Castle Knoll is the former home of industrialist and politician Phineas P Mast in Springfield, Ohio. It later became a Knights of Pythias nursing home that relocated in 2006.
Phineas P. Mast was born in 1825 in Lancaster County, Pennsylvania, and came to Clark County, Ohio in 1830. 1 He later formed a partnership with John H. Thomas, formed the Thomas & Mast Company, and began manufacturing agricultural equipment. He bought out his partner in 1871 and established the P.P. Mast & Company. Mast also founded the Mast-Foos Manufacturing Company in 1876 and produced engines, pumps, plows, and mowers, and the P.P. Mast Buggy Company.
Mast hired John S. Crowell to start the Farm and Fireside magazine in October 1877, which promoted agricultural interests. 1 The firm was known as Mast, Crowell & Kirkpatrick by 1883, and had acquired Woman’s Home Companion and other publications. (The company later became the Crowell-Collier Publishing Company, the largest publisher in the nation.)
Mast then desired a home fitting for his status as an industrialist and sought out acreage on the highest knoll in the area. 1 3 He hired Lon Krider and Charles Cregar in 1881 4 to design a residence modeled after a castle in Italy that he had admired during his travels to Europe. 3 He hired 29 Italian emigrants to build the stonework and woodwork for the residence, modeled after a castle in Italy that Mast had admired during his travels in Europe. Mast also brought on A.H. Mittendorf, a well-known woodworker from Dayton, to hand carve and build the interior woodwork. The first two floors were dedicated to Mast’s living quarters, while the third floor was a ballroom. The first and second floors featured coal-burning fireplaces, each with their own style of a mantel and mirror, and imported stained glass from France.
Mast served on the city council for 22 years and was mayor from 1895-97. 1 He died in 1898. 2
Home for the Aged
In October 1915, 1 the Grand Lodge Knights of Pythias of Ohio purchased Castle Knoll from the heirs of the Mast family and rededicated it as a home for the aged for their fraternal order. 1 3 Over time, several buildings were added as the nursing home expanded and included 98 residential rooms, 13 restrooms, six lounges, a central dining hall, and rooms for therapy and recreation. 3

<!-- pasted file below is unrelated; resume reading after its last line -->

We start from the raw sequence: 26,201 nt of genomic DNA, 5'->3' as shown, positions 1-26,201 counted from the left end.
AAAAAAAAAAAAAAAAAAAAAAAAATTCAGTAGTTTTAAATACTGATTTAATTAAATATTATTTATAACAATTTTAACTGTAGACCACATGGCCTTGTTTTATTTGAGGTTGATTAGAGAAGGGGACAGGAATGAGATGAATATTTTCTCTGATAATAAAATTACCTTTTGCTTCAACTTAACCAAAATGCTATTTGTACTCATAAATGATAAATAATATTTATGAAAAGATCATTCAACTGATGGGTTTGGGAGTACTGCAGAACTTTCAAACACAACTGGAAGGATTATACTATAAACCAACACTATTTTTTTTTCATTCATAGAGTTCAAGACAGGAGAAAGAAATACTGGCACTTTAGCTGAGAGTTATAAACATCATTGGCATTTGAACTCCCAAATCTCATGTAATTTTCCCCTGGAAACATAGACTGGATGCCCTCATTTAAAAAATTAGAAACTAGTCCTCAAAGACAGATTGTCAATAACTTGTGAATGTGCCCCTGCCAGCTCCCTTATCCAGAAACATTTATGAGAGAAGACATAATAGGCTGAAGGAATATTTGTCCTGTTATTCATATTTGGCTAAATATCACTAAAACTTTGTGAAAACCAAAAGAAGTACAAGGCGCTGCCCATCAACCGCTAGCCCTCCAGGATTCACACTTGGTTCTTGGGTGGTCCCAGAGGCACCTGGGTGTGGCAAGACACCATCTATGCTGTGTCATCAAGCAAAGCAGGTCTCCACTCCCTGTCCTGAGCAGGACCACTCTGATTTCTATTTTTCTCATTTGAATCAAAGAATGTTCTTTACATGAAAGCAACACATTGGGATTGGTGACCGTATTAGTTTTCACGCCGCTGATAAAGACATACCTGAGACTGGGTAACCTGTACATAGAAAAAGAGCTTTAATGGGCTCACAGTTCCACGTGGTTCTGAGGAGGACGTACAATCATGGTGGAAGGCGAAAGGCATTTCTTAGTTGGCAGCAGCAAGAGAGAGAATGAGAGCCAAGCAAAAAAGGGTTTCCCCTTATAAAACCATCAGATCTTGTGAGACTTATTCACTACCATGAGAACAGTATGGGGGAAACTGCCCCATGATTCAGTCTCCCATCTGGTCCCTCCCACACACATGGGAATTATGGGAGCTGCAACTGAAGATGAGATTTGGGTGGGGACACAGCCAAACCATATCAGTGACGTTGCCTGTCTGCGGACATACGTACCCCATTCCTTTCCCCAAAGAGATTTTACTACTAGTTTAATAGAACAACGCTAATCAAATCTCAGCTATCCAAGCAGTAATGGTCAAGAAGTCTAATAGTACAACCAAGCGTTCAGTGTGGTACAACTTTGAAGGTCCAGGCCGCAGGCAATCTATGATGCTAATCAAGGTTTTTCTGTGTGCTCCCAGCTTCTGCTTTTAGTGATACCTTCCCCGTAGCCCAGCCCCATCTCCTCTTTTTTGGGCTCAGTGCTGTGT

The Knights of Pythias opened admission to the home for the aged to anyone in 1998. 3
Castle Knoll was acquired by Trilogy Health Services in August 2004 and soon developed plans to relocate the nursing home to a new location in order to provide assisted living and specialized care for early-stage Alzheimer’s patients. 5 On October 13, 2005, it broke ground on Forest Glen, a new $7.2-million nursing home on Middle Urbana Road on the city’s north side, to replace the aging and space constructed Castle Knoll. It opened in December 2006. 6
The Turner Foundation purchased Castle Knoll in 2007 as it was being threatened with demolition. 4 The Foundation intended to save the Mast residence but not the nursing home additions, which were not historic.
In 2011, the Foundation received a $167,000 state grant to remove asbestos from the property, and in July 2015, work began to tear down the extensions, which was completed by the end of the month. 4
Castle Knoll was recognized in 2015 as one of the 100 most representative works of architecture in the state as the building represented one of the most important works of the aesthetic movement. 4
[su_spoiler title=”Sources” icon=”caret”]
- “Where is it Wednesday for October 1, 2014.” Clark County History, 7 Oct. 2014. Article.
- “Phineas Price Mast.” Find a Grave. Article.
- “Castle Knoll.” Springfield News-Sun, 1 Oct. 2006, p. 6.
- Cooper, Michael. “Demolition complete at Castle Knoll site.” Springfield News-Sun, 24 Jul. 2015, p. B1-B9.
- Bushey, Claire. “Ground broken for nursing home complex.” Springfield News-Sun, 14 Oct 2005, p. C1.
- “Forest Glen Health Campus.” Springfield News-Sun, 4 Dec. 2006, p. A6.